SPS Tech Summit Challenge
SPS Tech Summit and SPS Tech Jam are two tech events organized by SPS Commerce annually. These events allow SPS employees to gain new knowledge as well as share their knowledge with others on different technology topics. This year, the organizers have decided to host a competition named “The AWS DeepRacer Challenge”, which runs in parallel to the above two events.
SPS employees can team up, learn about AWS DeepRacer and Machine Learning and work together for the glory. Our team is from SPS Commerce Melbourne office, and we had our first competition during the SPS Tech Jam event held in July 2020.
There are three types of AWS DeepRacer races (time trail, object avoidance, head-to-head) and this competition is a time trial race. Whoever completes the track within the shortest time wins. There were seven laps and the fastest lap was considered when ranking the players.
All our team members are beginners to Machine Learning as well as to the DeepRacer. So, while working on this challenge we learned a lot of new things. The aim of this article is to share that knowledge and introduce the basics of Machine Learning and Amazon’s DeepRacer, specially for a fresher to the field.
If you google the term “Machine Learning”, you will find different definitions with many complex words. But if you are a beginner to the field, here is what Machine Learning means in very simple words.
“Machine Learning is the process of teaching a machine to do a specific task on its own through examples, experiences and patterns.”
If we think about it, this is the same way a human brain learns things. When you see a dog, you will identify it as a dog because you have seen examples of dogs before. You know it hurts when you cut yourself with a knife by experience. If you are given a fruit basket with different fruits, you can group them based on the features of each type of fruit. In the same way a machine too can learn.
There are three types of Machine Learning.
Supervised Learning - The machine learns from a set of labeled example data (training data). For instance, we can feed the machine a set of images of dogs along with their corresponding label as “dog”. Once the learning phase completes, the machine can then separate “dog” and “non-dog” images from a given set of unseen images.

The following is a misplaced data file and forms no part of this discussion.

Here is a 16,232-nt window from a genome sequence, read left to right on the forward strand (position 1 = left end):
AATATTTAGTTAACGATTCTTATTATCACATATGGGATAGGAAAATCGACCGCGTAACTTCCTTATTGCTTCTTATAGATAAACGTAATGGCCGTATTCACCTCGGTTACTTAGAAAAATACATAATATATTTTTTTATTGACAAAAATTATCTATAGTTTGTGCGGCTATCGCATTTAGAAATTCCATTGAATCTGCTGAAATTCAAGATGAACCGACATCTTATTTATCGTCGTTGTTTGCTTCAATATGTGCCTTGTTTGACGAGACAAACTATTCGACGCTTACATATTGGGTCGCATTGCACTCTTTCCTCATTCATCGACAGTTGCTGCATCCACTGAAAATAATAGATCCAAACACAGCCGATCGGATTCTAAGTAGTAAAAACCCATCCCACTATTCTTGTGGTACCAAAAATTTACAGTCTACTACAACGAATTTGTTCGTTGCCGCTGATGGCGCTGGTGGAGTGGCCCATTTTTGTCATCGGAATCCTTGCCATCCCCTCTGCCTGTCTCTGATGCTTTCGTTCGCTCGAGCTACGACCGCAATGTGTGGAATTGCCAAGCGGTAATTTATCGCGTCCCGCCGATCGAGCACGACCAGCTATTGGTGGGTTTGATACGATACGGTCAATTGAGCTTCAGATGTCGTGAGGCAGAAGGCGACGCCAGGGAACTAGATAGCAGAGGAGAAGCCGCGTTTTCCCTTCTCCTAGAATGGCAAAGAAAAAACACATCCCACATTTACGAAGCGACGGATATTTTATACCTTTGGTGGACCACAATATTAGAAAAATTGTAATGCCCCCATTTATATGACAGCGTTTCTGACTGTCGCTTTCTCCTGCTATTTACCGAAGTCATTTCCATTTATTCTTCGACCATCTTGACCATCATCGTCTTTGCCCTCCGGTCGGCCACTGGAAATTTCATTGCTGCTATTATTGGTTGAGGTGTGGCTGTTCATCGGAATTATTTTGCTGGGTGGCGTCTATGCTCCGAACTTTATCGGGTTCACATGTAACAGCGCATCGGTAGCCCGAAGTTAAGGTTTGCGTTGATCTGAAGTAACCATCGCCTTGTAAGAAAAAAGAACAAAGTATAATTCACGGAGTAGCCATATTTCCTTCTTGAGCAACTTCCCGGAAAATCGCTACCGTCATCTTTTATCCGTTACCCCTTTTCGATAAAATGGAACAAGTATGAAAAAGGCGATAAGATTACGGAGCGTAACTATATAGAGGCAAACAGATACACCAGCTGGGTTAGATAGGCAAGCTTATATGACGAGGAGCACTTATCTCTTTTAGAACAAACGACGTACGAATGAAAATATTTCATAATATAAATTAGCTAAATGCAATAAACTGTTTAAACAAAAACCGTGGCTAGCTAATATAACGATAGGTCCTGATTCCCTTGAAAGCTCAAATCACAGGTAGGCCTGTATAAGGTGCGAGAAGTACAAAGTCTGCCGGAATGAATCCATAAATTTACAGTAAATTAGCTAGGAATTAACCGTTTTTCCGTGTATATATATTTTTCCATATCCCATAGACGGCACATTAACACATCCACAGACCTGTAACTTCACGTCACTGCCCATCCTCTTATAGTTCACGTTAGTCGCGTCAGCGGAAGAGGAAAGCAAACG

Unsupervised Learning – In this method, the machine does not get any labeled data. Rather, the machine tries to divide objects into groups based on hidden features. For instance, a machine is fed with a pile of “fruit” images and the task is to separate the images into groups. There are no teachers and the machine tries to find any patterns on its own.
Reinforcement Learning – In this way of learning, the machine acts within an environment and learns with the experience gained. Each time the machine performs an action, it will get a reward based on the validity of that action. The machine’s goal is to perform actions so that it gets the maximum reward. This is similar to how we train a dog. We give a dog a treat if it does the behavior we’re seeking to train (sitting, for example) and no treat if it doesn’t. After some time, the dog learns to differentiate the good from the bad such that it receives more treats.
Now let’s discuss about the AWS DeepRacer and its connection with Machine Learning.
AWS DeepRacer is an autonomous 1/18th scale race car developed by AWS. It has a virtual version where the car drives in a virtual environment in AWS DeepRacer Console as well as a physical version where the car runs on a physical track. It sees and feels its environment via cameras and a LiDAR attached to the car.